H: This is my belief. I think that whatever decision was made by the United Nations, Our country, I think Vietnam should have been abandoned. That’s just my belief I think we should continue to fight. I think we couldn’t win, I think its more like it’s already been decided. I really believe that. I think the economy definitely benefit the United States as well, if Vietnam was not communist. Because actually if you look at Vietnam history. For 1000’s of years, where we’re at is very strategically important for everything. That’s why all the countries want to fight us and take over. First it was the Chinese, for 1000 years we were under Chinese domination. The Chinese then the French, and then the Japanese. So, I wish that economically, strategically, for the United States, if we have supported Vietnam, it would be very great for us. This is my belief, but who knows?
R: How do you feel that being raised in a time of war has impacted how you raise your children?
H: Definitely, I think seeing that, I realized that you can be born into wealthy family, you know, but you cannot take life for granted because you can have things like this, but the next moment, god knows what happened, you can lose it all. We have property, we have bank, we have so much, but in the war, we lost everything. So whatever people can’t take from you, is what you learn up here. And what you believe in yourself. So you got to work very hard, so I do teach them that. I don’t know if they got all those values or not, but I do see it first hand, I see that I never thought that I would have to work. You just see all of it. I never thought that I would take over my family business, or just have this property. Why worry about working? I can travel anywhere I want, you know. Never think of that. So that’s why I will teach my children that you got to learn. People cannot take away your integrity, and your humility. You have to be very persevering. Cannot give up and work really hard.
L: Do you miss living in Vietnam?
D: Sometimes, I get a little homesick, but I’m happy here because I live here and make a lot of new friends from the United States and my old friends from Vietnam, my relatives too. But sometimes, in Vietnam I still have some relatives, right? Some friends. So sometimes I have to be homesick. But that’s okay.
R: Do you go back to visit?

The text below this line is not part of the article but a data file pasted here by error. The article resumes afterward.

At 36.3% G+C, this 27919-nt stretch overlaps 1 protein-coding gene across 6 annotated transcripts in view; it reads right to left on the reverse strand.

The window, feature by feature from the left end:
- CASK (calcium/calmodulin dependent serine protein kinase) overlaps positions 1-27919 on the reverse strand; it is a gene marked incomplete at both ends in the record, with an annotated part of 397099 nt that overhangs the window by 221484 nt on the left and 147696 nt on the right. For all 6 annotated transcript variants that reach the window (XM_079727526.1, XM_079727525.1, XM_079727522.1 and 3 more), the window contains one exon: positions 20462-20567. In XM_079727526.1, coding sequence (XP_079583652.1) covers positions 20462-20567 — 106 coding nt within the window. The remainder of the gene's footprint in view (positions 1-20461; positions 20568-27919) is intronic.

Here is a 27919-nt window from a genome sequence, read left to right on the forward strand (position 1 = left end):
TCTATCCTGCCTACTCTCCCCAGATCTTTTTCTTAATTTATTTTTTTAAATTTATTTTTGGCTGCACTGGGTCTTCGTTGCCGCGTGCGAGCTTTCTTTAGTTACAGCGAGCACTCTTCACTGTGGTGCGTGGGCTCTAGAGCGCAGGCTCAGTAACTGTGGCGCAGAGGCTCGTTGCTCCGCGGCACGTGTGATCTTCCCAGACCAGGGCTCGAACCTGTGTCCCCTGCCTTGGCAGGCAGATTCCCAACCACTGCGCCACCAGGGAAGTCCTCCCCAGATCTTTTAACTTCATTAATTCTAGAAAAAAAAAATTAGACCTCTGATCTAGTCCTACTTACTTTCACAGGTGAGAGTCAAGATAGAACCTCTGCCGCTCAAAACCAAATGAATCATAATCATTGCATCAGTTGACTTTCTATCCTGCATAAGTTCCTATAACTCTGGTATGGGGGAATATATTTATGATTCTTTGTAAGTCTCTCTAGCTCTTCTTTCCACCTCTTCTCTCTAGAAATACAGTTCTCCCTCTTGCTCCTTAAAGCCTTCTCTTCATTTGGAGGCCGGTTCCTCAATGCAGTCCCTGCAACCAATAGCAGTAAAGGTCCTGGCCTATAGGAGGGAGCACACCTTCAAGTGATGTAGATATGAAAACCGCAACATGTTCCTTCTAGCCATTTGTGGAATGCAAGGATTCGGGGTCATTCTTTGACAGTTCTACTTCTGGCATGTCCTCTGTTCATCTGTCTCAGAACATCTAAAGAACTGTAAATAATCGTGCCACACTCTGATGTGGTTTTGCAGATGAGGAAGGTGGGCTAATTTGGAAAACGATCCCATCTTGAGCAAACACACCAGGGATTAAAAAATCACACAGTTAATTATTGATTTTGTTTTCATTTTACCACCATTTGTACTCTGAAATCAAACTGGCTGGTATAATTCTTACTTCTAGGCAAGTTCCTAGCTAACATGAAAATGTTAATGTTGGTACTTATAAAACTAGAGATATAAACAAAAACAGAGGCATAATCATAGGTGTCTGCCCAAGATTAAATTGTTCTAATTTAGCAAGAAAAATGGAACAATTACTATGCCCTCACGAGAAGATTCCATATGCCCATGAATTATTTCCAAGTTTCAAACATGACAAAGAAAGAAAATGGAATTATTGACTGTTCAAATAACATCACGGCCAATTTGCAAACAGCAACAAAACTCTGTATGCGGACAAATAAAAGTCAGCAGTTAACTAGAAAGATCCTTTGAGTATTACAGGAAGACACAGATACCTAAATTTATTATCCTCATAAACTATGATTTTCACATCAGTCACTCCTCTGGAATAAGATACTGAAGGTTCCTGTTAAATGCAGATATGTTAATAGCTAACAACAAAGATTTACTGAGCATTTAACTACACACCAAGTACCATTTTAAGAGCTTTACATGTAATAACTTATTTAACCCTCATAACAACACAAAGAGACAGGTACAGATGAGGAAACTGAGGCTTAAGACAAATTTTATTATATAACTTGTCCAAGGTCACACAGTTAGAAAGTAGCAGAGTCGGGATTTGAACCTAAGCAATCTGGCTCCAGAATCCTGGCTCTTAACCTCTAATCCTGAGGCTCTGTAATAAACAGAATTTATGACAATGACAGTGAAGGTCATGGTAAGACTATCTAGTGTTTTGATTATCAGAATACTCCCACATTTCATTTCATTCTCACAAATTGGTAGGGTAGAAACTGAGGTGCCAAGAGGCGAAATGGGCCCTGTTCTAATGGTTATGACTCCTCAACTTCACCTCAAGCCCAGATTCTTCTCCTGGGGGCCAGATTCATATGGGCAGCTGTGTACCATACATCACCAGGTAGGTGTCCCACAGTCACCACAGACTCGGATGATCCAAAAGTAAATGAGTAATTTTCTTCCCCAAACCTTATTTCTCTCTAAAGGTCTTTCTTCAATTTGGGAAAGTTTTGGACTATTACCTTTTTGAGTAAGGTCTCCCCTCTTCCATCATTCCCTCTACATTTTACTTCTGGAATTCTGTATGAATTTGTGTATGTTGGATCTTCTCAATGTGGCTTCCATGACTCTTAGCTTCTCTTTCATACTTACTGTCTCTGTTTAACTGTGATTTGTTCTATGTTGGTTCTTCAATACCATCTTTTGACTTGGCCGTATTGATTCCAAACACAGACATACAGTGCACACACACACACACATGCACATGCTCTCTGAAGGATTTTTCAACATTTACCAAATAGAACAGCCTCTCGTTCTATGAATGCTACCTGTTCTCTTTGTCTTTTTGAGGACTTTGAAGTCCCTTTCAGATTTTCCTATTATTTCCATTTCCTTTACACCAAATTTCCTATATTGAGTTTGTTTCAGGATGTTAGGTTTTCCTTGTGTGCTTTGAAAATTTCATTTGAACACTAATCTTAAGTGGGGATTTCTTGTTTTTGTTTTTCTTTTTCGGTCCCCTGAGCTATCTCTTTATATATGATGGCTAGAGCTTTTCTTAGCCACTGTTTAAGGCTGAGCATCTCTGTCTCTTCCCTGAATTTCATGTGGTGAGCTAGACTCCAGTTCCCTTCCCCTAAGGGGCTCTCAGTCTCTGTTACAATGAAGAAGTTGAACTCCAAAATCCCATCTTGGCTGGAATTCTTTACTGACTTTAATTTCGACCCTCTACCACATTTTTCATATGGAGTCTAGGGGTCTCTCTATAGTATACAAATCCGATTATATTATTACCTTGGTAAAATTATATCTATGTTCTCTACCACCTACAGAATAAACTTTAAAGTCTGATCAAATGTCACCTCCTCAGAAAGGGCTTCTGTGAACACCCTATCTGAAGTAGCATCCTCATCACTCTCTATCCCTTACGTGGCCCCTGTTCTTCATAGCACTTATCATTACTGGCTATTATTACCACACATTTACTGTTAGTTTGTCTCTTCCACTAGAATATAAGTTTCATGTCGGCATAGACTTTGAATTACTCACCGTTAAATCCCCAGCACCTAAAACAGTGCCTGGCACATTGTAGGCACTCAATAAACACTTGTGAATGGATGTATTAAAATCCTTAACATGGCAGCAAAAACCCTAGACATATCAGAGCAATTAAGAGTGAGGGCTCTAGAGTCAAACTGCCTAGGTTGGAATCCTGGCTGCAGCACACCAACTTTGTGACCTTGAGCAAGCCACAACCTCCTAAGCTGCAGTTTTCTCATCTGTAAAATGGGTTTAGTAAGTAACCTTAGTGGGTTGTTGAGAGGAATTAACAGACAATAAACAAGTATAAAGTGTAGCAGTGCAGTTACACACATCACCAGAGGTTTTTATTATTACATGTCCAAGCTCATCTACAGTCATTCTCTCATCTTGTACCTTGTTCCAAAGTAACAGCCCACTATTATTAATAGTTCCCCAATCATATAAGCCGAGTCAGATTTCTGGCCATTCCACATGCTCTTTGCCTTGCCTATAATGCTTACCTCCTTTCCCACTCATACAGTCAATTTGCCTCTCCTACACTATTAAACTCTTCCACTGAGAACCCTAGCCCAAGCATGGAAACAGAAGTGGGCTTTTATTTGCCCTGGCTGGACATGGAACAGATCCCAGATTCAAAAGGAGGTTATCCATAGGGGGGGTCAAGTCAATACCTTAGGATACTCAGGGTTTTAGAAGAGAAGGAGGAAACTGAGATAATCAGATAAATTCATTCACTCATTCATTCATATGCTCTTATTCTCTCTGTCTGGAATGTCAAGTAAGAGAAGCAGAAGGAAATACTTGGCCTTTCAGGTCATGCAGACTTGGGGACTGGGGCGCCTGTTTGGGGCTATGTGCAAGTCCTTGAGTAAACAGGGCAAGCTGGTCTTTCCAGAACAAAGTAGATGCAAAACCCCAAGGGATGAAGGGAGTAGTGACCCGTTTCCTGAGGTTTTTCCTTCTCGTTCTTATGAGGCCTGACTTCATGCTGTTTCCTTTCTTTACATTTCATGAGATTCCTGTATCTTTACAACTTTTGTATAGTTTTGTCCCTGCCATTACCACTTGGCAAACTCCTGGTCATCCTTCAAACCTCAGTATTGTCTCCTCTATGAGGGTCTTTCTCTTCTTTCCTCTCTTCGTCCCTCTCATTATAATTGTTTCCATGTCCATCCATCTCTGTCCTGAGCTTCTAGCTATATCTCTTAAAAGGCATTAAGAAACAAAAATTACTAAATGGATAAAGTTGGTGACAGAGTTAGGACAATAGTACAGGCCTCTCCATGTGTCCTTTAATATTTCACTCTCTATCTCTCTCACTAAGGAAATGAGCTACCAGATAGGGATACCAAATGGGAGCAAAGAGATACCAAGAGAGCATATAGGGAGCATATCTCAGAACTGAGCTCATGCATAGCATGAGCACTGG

D: oh about three years ago I went back to visit.
L: What was it like going back? Did it bring up any feelings?
D: uh, When I left Vietnam, it was about 35 years ago. So the city and the people are different. The mentality is different. When you go out there, over 15 years you see a difference. You don’t have the same feeling like before, like the years before.
~ If there was no war… ~
D: Uh, if we had no war, maybe I am retired, like everyone else retired. I still live in Vietnam. Not too much different.
H: If there was no war, I think that I may be this spoiled brat. Because I truly at that time, if there was no war, we’re still Vietnam, maybe going back and forth. Then I think I look at life a little differently. I don’t think I would appreciate it as much. It’s hard to describe unless you really go through it. You see what you lost and you see all the people, that’s kind of like getting hurt in front of you and how you so lucky. Why people panicking, crying. Here you are, it’s like you don’t appreciate that, until you’re actually in it, you know? And I think we learned you can lose everything, anything can happen to you. I mean you think about what happened in Japan right now. You may have this beautiful home and business success and a tsunami hits. The what happens?! I think you got to live it to really feel it. There can be stories, just like the story I told you about my friend and me. I can feel it, but its never been the same, what she go through. Buy glucovance I think that I am very fortunate. I think I am one of the millions that was in the middle of what happened in Vietnam. We are very, very lucky and one of the few. A lot of people have had it a lot worst, so we are lucky. We may lost everything, but we are very, very lucky. That’s what my dad and my mom say. You know look, I say that too. Very lucky. I told my kids, you know, you are very, very lucky.